A copious crying of crocodile tears marked the world's reaction to the Israeli strike against Iraq's nuclear facility. Despite their condemnation, most countries -- including most Arab countries -- benefit from the action.

Israel's gains, however, are move than offset by deepening isolation in the international community. When Israeli voters go to the polls three weeks hence, they should know that the government of Menachem Begin is alienating even their best friend, the United States.

The current Iraqi regime, to be sure, is one of the world's most beastly. President Saddam Hussein and a few members of his family rule, thanks to a series of purges that brought violent ends to scores of former collaborators. Opponents of the regime have been hunted across international borders and murdered in such capitals as Paris and London.

Force, or the threat of force, has been directed by Iraq against most of its neighbors -- including Turkey to the north, Kuwait to the south and Syria to the west. The war launched by Iraq against Iran in the east last September was a case of naked aggression largely undertaken to assert primacy in the Persian Gulf.

The world's true opinion of Iraq, and of the regime of Ayatollah Khomeini in Iran, is that they deserve each other. Hence the striking passivity, the well-nigh incredible tolerance, shown for an ongoing war by most of the world's leading claimants to be makers of peace or keepers of order.

The United States has not lifted a finger to stop the fighting between Iran and Iraq. Russia has sat on its hands. Kurt Waldheim, the United Nations secretary general, has shown more than his usual ineffectiveness. The pope has been virtually mute.

Even the occasional shuttle between Baghdad and Tehran by the organization of Islamic countries has its cynical elements. Saudi Arabia finds in the war an occasion to create a council of the Persian Gulf that Iran or Iraq would have squashed had they not been otherwise engaged. Pakistani officials, fully mindful that a settlement is not on, participate in the peace effort as a way of burnishing their Islamic credentials.

So diminishing Iraq's potential to do harm, particularly nuclear harm, is no big bad thing. What is a big bad thing is the disposition of the Begin government to show contempt for the United States, to act as though Jerusalem could define its security objectives without reference to Washington, could behave, indeed, as though Israel could tell the United States to "stuff it."

The undoubtful fact is that the raid was made without any sensitivity to American interests or American problems. The Israelis struck at a time when American diplomacy was engaged, through the mission of Ambassador Philip Habib, in a promising effort to ease tension in the Middle East by restoring the integrity of Lebanon. In conducting the raid, the Israelis violated the air space of a country crucial to the Habib mission -- Saudi Arabia. They also embarrassed the leader of a country absolutely central to American hopes in the Middle East -- Ansar Sadat of Egypt, who was compromised because the strike followed by only three days a meeting between Begin and the Egyptian president.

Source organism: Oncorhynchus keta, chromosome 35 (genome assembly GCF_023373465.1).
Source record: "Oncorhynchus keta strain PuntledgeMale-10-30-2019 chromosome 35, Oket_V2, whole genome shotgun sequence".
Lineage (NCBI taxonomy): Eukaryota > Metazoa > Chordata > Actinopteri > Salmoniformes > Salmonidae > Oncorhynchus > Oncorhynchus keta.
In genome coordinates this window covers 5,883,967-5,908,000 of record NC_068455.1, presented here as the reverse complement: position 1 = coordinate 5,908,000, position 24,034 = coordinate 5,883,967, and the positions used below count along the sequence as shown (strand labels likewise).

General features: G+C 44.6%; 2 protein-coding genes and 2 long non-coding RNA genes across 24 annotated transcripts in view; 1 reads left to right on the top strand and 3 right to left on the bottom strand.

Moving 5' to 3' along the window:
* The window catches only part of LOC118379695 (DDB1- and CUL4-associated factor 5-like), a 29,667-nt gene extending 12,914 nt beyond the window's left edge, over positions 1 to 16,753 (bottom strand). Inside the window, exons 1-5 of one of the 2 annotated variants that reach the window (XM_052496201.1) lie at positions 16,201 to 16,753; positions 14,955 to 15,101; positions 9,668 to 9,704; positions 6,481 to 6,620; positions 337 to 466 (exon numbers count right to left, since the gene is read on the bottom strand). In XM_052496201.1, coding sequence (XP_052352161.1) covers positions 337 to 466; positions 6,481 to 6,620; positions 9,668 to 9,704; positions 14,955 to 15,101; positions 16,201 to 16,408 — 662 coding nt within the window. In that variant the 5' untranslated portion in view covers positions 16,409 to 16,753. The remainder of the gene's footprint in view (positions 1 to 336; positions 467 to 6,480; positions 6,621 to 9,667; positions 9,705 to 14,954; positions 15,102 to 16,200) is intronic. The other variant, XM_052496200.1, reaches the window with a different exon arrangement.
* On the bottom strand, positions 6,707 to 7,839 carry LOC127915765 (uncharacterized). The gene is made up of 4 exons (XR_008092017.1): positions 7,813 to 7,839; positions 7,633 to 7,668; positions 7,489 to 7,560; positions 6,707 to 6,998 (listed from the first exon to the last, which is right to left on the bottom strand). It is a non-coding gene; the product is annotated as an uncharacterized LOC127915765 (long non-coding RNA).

Finally, there was no effort to muffle the blow. The Israelis did not camouflage their planes, as they had done before. They did not let the Iraqis pretend that nothing had happened. On the contrary, the Begin government announced the attack in a blare of self-praise that suggested a crass electoral maneuver.

The Reagan administration, unlike the Carter administration, has done nothing to warrant such treatment. It has been supportive of Israeli objectives in the Middle East and at the United Nations. It leans more toward Israel than the majority of American opinion. So by treating Washington in cavalier fashion at this time, Begin throws down a gage.

In riposte, the United States ought to look closely into the matter of how near the Iraqis really were to obtaining weapons-grade nuclear material. Washington should hold Israel to account for breach of the agreement that limits use of American military equipment to self-defense. Americans need not be afraid to point out that the Palestinian leader, Yasser Arafat, does not look more prone to use terrorist tactics than Menachem Begin.

Washington, in sum, can play electoral games as well as Jerusalem. Israeli voters need to know how completely, without the United States, their country is alone in the world. They should see that if that want to prevent Israel from becoming a pariah state, they can do themselves a big favor in the coming election by voting Begin out of office.